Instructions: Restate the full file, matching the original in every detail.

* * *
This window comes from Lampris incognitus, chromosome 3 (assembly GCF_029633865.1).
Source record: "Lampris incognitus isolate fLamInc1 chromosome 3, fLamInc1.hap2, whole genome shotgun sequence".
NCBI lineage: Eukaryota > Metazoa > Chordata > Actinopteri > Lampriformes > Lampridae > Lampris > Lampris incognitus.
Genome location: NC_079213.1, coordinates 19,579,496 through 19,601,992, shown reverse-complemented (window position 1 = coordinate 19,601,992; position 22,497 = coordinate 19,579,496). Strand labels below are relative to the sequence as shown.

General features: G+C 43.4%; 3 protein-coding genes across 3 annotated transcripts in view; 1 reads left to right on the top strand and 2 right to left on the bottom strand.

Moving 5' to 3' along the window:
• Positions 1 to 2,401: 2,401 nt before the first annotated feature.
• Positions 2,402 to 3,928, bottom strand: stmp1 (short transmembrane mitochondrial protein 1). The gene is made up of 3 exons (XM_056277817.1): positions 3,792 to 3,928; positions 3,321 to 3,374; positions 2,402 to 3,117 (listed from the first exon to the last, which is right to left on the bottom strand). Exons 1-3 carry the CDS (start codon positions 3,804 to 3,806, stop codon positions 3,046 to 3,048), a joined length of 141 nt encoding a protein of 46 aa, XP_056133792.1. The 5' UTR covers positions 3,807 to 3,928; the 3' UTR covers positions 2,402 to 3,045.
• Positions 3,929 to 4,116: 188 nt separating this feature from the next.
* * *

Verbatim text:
This window comes from Lampris incognitus, chromosome 3 (assembly GCF_029633865.1).
Source record: "Lampris incognitus isolate fLamInc1 chromosome 3, fLamInc1.hap2, whole genome shotgun sequence".
NCBI lineage: Eukaryota > Metazoa > Chordata > Actinopteri > Lampriformes > Lampridae > Lampris > Lampris incognitus.
Genome location: NC_079213.1, coordinates 19,579,496 through 19,601,992, shown reverse-complemented (window position 1 = coordinate 19,601,992; position 22,497 = coordinate 19,579,496). Strand labels below are relative to the sequence as shown.

General features: G+C 43.4%; 3 protein-coding genes across 3 annotated transcripts in view; 1 reads left to right on the top strand and 2 right to left on the bottom strand.

Moving 5' to 3' along the window:
• Positions 1 to 2,401: 2,401 nt before the first annotated feature.
• Positions 2,402 to 3,928, bottom strand: stmp1 (short transmembrane mitochondrial protein 1). The gene is made up of 3 exons (XM_056277817.1): positions 3,792 to 3,928; positions 3,321 to 3,374; positions 2,402 to 3,117 (listed from the first exon to the last, which is right to left on the bottom strand). Exons 1-3 carry the CDS (start codon positions 3,804 to 3,806, stop codon positions 3,046 to 3,048), a joined length of 141 nt encoding a protein of 46 aa, XP_056133792.1. The 5' UTR covers positions 3,807 to 3,928; the 3' UTR covers positions 2,402 to 3,045.
• Positions 3,929 to 4,116: 188 nt separating this feature from the next.